African Union commits to fight Malaria

Non-Aligned Movement has focussed its attention on the health problems of the developing world as it believes that addressing them are pivotal in achieving the Sustainable Development Goals (SGDs) and fulfilling the 2030 Agenda for Sustainable Development. One pertinent health problem is addressing Malaria. In this context, NAM has welcomed the adoption of the United Nations resolution A/RES/72/309 on consolidating gains and accelerating efforts to control and eliminate malaria in developing countries, particularly in Africa by the year 2030 and has also welcomed the Global Technical Strategy for Malaria 2016-2030 of the World Health Organization, adopted by the World Health Assembly in May 2015.

The African Union, most of the Member States of which also subscribe to the ideology of the Non-Aligned Movement, is committed to address the challenges of the health problems posed by Malaria. On the occasion of World Malaria Day on April 25, 2021, African Union Member States committed to maintain their focus on the fight against malaria even as the Coronavirus pandemic continues to test the limits of health infrastructure at the country level. Africa accounts for over 90% of the global malaria burden. The disease primarily affects young children and pregnant women, causing over 400,000 deaths and 200 million cases.

Amira Elfadil Mohamed, Commissioner for Health, Humanitarian Affairs and Social Development, African Union Commission (AUC) remarked: “Today, the African Union Commission joins the world to celebrate the seven million lives saved, and over one billion malaria cases averted through life-saving mosquito nets, among other interventions. The Commission, has taken note of this year’s theme, “Zero Malaria – Draw the Line Against Malaria,” with the fullest commitment that all must work together to end malaria by 2030. As a continent, we celebrate with great honour and pride the AU Member States that have been certified malaria-free. I encourage these Member States to lead continental knowledge-sharing initiatives so that best elimination practices are exchanged and scaled-up”.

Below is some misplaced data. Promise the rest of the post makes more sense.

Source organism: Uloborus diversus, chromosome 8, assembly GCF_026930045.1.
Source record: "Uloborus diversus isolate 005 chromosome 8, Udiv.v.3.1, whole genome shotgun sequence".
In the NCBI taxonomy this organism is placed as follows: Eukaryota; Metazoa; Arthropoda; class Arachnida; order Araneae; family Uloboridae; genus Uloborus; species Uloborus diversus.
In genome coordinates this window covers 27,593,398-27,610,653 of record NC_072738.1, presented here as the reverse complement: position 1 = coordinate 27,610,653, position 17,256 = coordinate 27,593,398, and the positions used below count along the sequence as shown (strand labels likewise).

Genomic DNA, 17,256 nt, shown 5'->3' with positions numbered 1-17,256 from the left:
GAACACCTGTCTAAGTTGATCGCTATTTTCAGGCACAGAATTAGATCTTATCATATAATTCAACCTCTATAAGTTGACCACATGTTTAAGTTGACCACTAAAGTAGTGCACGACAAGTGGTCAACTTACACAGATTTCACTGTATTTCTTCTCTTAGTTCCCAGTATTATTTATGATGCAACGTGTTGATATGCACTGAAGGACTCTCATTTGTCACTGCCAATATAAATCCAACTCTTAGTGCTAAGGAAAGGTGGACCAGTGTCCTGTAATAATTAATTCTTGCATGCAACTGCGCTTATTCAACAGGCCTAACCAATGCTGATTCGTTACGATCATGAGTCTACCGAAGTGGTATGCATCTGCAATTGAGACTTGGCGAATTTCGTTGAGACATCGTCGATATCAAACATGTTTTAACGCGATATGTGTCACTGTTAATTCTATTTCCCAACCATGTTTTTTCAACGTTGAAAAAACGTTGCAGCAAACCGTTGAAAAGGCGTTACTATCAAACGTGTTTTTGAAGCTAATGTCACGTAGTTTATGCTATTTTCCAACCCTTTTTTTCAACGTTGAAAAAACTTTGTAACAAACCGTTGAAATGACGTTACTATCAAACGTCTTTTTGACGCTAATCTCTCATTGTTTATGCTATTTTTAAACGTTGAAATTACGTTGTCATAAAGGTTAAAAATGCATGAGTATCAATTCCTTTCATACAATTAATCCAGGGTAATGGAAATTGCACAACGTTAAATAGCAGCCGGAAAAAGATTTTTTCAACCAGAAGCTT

One of the key mechanisms of the African Union Commission to fight malaria is the Zero Malaria Starts With Me Campaign, which is implemented in partnership with the African Leaders Malaria Alliance (ALMA) and Roll Back Malaria (RBM) Partnership to End Malaria. The African Union Commission and the RBM Partnership to End Malaria launched the “Zero Malaria Starts with Me” movement across the African continent during the 31st African Union Summit in July 2018. This movement was based on a campaign originally launched by the Ministry of Health and Social Action of Senegal in 2014 in partnership with Speak Up Africa and PATH. This now Pan-African campaign is based on three pillars: generating political commitment, mobilizing private sector engagement and financing and crucially, increasing community engagement and ownership.
In African nations, the campaign builds community ownership over malaria efforts and increases awareness of and political commitment for malaria elimination among key stakeholders to ensure it is a national priority. The Zero Malaria Starts With Me Campaign is transforming the continent’s malaria response and inspiring global action. This Campaign’s advancement and impact have demonstrated AU Member States’ dedication to reach the targets set in the Africa Health Strategy and the Catalytic Framework to End AIDS, TB, and. Eliminate Malaria in Africa by 2030. The Campaign’s focus is to empower the youth’s involvement in the malaria response.

The Zero Malaria Starts With Me campaign is inspired by movements that have influenced national health priorities such as Senegal’s Zero Palu! Je m’engage campaign and the African Union’s Campaign on Accelerated Reduction of Maternal Mortality in Africa (CARMMA). Co-led by the African Union Commission and the RBM Partnership to End Malaria, the campaign provides a model of domestic malaria advocacy that engages political leaders and influential members of society; builds relationships with the private sector and attracts new sources of funding; raises awareness and ownership about malaria prevention, testing, and care among communities; increases the visibility of malaria programmes; and increases total domestic resources available for malaria.

To date, 19 AU Member States have rolled out the Campaign, 7of which launched it in 2020 during the COVID-19 pandemic. While more Member States are working towards launching the Campaign, the AU Commission has welcomed the collaborative effort to urge Africa leaders to step up and be a part of the zero-malaria movement.

By Dr. Pawan Mathur

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